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For a hobby project, I'm designing a clock with a single hand that makes one revolution per year. Using really helpful sites like https://geargenerator.com/, I have the gear ratios and dimensions worked out, and now I'd like to start prototyping.

What's a reasonable way to get some gears made for that? I don't want to spend a lot of money (this is just something to hang on my own wall, probably) but I do want the gears to function correctly.

Is 3d printing a good option for gears, or will they need to be machined? For scale, I think the largest gears will be about 2-3 inches in diameter with around 80 teeth. If machining is necessary, are there different quality options that affect price?

For the curious: my gear ratios are 8:83, 8:59, 8:47, and 8:13. That comes out to 4096:2992067, i.e. 0.5:365.2426 - so a motor designed to go around twice per day (a clock hour hand) should slow down to once per year (including leap years!).

Obviously there's probably some pretty basic stuff I don't know, like whether people usually work with gears in standard tooth numbers or whether weird numbers like the ones I have are accessible.

Thanks for any insight.

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    $\begingroup$ 3d Printer gears are fine, one can reliably make fairly small years depending on module with little effort. Another common option is laser cutting from acrylic or wood. Good luck! (I would laser cut personally) $\endgroup$ – morbo Jan 6 at 13:01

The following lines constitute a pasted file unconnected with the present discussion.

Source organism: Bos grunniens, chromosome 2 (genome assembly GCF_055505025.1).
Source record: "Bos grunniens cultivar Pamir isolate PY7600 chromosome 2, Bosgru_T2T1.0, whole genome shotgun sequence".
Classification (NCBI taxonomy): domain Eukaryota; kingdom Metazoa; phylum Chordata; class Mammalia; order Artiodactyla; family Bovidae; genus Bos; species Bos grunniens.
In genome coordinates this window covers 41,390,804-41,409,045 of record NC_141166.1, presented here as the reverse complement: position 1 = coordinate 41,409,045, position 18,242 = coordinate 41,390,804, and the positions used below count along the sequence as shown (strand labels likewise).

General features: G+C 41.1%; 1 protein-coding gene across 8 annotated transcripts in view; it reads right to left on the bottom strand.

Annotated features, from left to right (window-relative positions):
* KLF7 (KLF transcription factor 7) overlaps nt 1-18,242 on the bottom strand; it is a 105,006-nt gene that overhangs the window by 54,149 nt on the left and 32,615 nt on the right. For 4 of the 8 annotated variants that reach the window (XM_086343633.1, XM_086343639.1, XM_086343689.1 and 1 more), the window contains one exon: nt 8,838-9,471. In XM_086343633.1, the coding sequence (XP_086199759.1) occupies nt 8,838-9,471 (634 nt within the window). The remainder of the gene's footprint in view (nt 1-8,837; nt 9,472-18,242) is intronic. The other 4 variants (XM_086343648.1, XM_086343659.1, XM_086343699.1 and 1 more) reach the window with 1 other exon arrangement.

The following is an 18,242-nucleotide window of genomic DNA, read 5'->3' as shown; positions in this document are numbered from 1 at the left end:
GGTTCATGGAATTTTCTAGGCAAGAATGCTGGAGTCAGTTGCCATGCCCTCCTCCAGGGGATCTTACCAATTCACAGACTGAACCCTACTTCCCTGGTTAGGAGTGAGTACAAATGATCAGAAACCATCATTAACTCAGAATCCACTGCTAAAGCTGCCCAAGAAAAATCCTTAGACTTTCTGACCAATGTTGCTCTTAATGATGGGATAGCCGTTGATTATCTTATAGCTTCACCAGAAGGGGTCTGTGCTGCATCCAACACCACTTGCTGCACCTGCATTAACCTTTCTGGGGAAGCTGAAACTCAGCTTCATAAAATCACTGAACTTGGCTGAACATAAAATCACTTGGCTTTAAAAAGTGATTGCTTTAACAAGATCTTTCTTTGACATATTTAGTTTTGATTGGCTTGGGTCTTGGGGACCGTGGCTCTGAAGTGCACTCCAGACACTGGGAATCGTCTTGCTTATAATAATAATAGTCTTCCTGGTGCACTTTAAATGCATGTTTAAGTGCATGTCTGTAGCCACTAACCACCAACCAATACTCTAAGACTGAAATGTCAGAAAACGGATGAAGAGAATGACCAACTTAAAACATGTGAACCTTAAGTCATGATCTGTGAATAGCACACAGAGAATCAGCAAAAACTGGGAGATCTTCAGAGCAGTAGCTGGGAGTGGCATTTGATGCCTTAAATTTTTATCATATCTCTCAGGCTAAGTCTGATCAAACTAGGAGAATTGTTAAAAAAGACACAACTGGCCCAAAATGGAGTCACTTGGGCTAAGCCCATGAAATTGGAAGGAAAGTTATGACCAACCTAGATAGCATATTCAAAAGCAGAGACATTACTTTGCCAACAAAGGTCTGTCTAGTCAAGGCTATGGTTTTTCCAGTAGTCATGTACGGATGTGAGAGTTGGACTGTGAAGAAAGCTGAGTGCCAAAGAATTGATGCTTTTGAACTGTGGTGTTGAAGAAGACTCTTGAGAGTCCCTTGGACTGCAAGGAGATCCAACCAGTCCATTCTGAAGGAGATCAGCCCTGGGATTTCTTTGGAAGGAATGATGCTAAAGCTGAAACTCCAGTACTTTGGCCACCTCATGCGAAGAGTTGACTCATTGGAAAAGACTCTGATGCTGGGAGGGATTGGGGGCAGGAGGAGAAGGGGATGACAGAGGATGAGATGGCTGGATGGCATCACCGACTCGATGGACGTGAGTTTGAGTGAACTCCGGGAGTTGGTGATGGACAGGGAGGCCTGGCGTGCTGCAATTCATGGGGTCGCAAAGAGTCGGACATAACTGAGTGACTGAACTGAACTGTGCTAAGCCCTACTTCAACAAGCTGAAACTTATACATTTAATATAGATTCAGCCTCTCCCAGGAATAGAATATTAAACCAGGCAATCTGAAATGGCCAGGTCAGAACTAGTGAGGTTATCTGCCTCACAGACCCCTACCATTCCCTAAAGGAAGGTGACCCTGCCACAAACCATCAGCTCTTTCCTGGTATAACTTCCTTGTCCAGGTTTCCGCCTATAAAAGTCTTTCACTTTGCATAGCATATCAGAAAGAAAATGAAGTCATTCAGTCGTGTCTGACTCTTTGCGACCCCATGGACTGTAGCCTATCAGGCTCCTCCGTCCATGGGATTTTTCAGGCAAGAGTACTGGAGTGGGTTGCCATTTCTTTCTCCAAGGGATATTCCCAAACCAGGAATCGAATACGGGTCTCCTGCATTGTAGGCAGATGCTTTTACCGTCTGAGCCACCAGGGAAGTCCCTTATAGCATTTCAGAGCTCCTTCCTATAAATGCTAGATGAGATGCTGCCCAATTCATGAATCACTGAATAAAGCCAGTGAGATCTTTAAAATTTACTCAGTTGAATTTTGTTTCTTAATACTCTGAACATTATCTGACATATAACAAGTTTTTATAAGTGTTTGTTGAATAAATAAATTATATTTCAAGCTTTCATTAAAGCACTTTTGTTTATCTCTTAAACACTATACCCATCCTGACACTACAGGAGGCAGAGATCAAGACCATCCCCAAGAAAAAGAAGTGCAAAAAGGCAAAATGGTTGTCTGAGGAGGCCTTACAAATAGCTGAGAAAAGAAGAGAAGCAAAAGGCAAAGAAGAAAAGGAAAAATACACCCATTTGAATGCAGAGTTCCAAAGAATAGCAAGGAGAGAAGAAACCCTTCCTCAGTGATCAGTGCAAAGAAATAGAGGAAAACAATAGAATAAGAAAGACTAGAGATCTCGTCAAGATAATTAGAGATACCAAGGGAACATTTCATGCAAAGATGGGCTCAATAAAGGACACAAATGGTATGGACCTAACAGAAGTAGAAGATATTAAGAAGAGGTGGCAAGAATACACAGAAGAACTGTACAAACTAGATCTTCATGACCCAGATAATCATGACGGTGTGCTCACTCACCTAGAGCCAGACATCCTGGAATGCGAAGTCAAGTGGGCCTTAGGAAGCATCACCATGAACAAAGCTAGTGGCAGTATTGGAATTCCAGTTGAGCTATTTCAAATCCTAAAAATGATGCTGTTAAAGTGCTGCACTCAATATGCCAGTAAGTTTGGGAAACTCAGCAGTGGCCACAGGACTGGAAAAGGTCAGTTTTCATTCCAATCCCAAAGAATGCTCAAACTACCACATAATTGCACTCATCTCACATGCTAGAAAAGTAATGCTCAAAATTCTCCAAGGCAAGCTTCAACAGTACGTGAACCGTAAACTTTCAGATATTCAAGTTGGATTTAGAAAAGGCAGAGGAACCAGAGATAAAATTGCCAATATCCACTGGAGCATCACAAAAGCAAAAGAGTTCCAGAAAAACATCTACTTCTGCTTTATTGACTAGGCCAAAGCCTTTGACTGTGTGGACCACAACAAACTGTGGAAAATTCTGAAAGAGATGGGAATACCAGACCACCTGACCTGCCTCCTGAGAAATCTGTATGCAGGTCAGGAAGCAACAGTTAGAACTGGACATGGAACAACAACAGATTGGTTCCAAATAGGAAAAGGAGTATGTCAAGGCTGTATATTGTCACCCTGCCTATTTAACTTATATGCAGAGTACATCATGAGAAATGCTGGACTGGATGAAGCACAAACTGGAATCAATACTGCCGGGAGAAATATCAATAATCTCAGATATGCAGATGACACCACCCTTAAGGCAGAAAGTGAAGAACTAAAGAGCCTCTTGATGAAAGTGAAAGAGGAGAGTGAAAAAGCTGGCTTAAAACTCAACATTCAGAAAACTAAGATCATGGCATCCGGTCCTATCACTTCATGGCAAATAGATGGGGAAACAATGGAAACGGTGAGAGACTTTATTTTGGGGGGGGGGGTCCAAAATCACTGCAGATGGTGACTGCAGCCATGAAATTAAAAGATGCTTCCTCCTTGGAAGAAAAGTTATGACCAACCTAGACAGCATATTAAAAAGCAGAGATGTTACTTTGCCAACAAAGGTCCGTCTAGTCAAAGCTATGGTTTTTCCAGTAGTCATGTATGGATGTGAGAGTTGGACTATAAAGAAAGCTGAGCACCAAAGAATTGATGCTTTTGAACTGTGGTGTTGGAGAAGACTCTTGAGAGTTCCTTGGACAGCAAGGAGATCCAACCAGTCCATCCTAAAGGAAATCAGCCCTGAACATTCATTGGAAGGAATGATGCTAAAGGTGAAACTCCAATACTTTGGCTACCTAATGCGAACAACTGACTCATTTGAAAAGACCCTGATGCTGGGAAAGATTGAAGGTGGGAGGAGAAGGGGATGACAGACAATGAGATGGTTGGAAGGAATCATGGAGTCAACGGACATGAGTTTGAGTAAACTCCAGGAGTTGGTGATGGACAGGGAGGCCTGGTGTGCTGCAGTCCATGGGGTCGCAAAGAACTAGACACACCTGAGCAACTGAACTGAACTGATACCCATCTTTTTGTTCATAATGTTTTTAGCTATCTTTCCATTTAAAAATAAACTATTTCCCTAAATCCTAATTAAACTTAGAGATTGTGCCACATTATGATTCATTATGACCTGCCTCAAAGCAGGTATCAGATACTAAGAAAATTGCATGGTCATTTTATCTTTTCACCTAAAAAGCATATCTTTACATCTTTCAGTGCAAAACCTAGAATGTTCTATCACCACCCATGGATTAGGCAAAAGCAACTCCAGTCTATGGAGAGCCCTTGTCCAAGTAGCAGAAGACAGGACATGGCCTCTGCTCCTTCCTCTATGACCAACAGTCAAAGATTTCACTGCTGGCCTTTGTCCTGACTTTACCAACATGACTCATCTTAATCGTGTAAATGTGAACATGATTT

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    $\begingroup$ Don't forget the 400 and 1000 year rules -- you wouldn't want your clock to be off by a day in 2400 (or 3000). To quote Richard Feynman, quoting an old mechanical engineer he worked with during WW 2: "Look in the Boston Gear catalog; use gears from that. Don't use the gears at the top end of the range; they're hard to make. Don't use the gears at the bottom end of the range; they don't work so well. Anything in the middle is OK". To add to that, I'd suggest you try to use as many stock gears as you can, and just have the oddball ones printed. $\endgroup$ – TimWescott Jan 7 at 21:15
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    $\begingroup$ Another thing to think about is that you could try expressing your ratio as the sum or difference of two ratios that do work out to stock gears. Make up two gear trains and feed them into a differential (which basically adds or subtract rotations). Use the output of that to drive your year hand. $\endgroup$ – TimWescott Jan 7 at 21:17
  • $\begingroup$ That's a good idea, @TimWescott, I'll see if I can come up with a subtraction of gears that hits the same number. As for the 400 & 1000 year rules - yeah, that's why it's 365.2426 instead of 365.25. =) $\endgroup$ – Ken Williams Jan 12 at 3:51

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